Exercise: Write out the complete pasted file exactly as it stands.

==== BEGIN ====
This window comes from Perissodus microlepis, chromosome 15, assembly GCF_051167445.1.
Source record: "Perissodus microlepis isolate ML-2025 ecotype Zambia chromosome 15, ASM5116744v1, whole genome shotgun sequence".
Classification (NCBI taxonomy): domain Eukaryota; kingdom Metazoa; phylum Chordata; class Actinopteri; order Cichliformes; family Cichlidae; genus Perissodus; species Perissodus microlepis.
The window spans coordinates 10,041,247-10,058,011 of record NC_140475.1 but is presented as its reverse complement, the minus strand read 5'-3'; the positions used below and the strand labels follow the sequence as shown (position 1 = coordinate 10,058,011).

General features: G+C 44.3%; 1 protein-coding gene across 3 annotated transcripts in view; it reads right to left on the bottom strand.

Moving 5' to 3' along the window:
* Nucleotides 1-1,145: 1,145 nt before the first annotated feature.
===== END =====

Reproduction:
This window comes from Perissodus microlepis, chromosome 15, assembly GCF_051167445.1.
Source record: "Perissodus microlepis isolate ML-2025 ecotype Zambia chromosome 15, ASM5116744v1, whole genome shotgun sequence".
Classification (NCBI taxonomy): domain Eukaryota; kingdom Metazoa; phylum Chordata; class Actinopteri; order Cichliformes; family Cichlidae; genus Perissodus; species Perissodus microlepis.
The window spans coordinates 10,041,247-10,058,011 of record NC_140475.1 but is presented as its reverse complement, the minus strand read 5'-3'; the positions used below and the strand labels follow the sequence as shown (position 1 = coordinate 10,058,011).

General features: G+C 44.3%; 1 protein-coding gene across 3 annotated transcripts in view; it reads right to left on the bottom strand.

Moving 5' to 3' along the window:
* Nucleotides 1-1,145: 1,145 nt before the first annotated feature.